The world today faces numerous challenges, including the ongoing fallout from the financial crisis and varied and diverse examples of violence and conflict across the globe. Combined with the many changes affecting both the regional and global balance of power – such as the apparent decline of the United States, the growing influence of the East, and the evolving role of international organizations – these challenges have led some to question how global power will be distributed in the coming two decades.
All nations are exposed to the influences of international policy and ongoing developments in the world order. Understanding these developments, as well as the associated implications for international security and stability, enables national policy makers to identify and capitalize on strategic opportunities.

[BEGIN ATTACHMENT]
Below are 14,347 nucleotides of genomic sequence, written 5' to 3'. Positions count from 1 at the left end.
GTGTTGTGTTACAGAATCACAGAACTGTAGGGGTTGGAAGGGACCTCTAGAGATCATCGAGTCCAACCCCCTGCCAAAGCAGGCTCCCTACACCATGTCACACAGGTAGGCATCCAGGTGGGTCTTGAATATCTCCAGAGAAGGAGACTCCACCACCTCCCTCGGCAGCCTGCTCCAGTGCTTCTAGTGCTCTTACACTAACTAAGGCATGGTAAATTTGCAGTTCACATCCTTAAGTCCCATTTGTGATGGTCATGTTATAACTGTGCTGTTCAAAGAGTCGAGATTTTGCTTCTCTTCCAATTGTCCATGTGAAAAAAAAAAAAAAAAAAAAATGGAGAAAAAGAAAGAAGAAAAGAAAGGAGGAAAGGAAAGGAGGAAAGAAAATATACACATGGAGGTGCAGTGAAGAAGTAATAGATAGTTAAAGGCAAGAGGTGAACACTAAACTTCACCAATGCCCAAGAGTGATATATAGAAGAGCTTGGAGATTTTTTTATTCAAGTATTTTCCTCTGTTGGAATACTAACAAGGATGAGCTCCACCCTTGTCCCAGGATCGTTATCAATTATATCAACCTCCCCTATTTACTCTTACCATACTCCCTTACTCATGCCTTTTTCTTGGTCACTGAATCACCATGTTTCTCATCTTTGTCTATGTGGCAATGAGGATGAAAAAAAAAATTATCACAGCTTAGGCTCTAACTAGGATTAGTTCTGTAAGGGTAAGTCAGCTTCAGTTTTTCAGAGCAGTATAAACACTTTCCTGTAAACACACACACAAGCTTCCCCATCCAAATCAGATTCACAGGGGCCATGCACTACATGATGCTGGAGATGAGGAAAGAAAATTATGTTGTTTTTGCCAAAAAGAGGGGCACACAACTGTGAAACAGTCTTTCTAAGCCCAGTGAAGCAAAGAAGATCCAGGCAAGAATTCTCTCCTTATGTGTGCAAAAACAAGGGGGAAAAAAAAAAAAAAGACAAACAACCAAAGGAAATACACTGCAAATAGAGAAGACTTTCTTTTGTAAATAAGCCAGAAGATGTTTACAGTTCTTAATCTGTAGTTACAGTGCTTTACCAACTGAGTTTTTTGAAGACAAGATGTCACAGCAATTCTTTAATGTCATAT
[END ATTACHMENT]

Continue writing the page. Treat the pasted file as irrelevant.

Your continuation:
A future strategic vision for the Gulf must encompass a range of issues, including internal, regional and global aspects. The states of the region must develop stronger domestic resilience by binding citizens to the state in a way that reduces its vulnerability to malign transnational forces. Gulf states will wish to further deepen their links to the countries of the East—particularly states such as South Korea, Japan, Australia, China and India, all of whom have different ways that they can contribute to regional stability. They may also wish to be exporters rather than merely importers of security, contributing to international missions authorized by the UN and other international bodies. States that have this sense of international social responsibility become more vital to the global system as a whole. The GCC states will also wish to revive and increase the flexibility of their regional security apparatus, perhaps to engage Iran, Iraq and Yemen, and gain more control of immediate regional dynamics. Driving regional security in this way will partly insulate the GCC countries from the diplomatic initiatives of others that may not be consistent with GCC interests. Furthermore, the GCC states will seek to build stronger institutional links among themselves, deepening the co-operation and contacts between the civil servants of the member countries so that diplomacy between them is derived from disciplined organizational procedures. Just as each state has to develop its domestic resilience, so through institution-building should the GCC strengthen its corporate resilience. Overall the Gulf states need to develop an increasingly global outlook, even as they deal with internal challenges. They must find more ways to engage productively in the broader security dialogue of the region, with outside actors from Europe, North America and Asia. In the age of globalization, the states of the region need to be very mindful of the place good governance has in ensuring that the rest of international society is able to effectively engage with the Gulf states.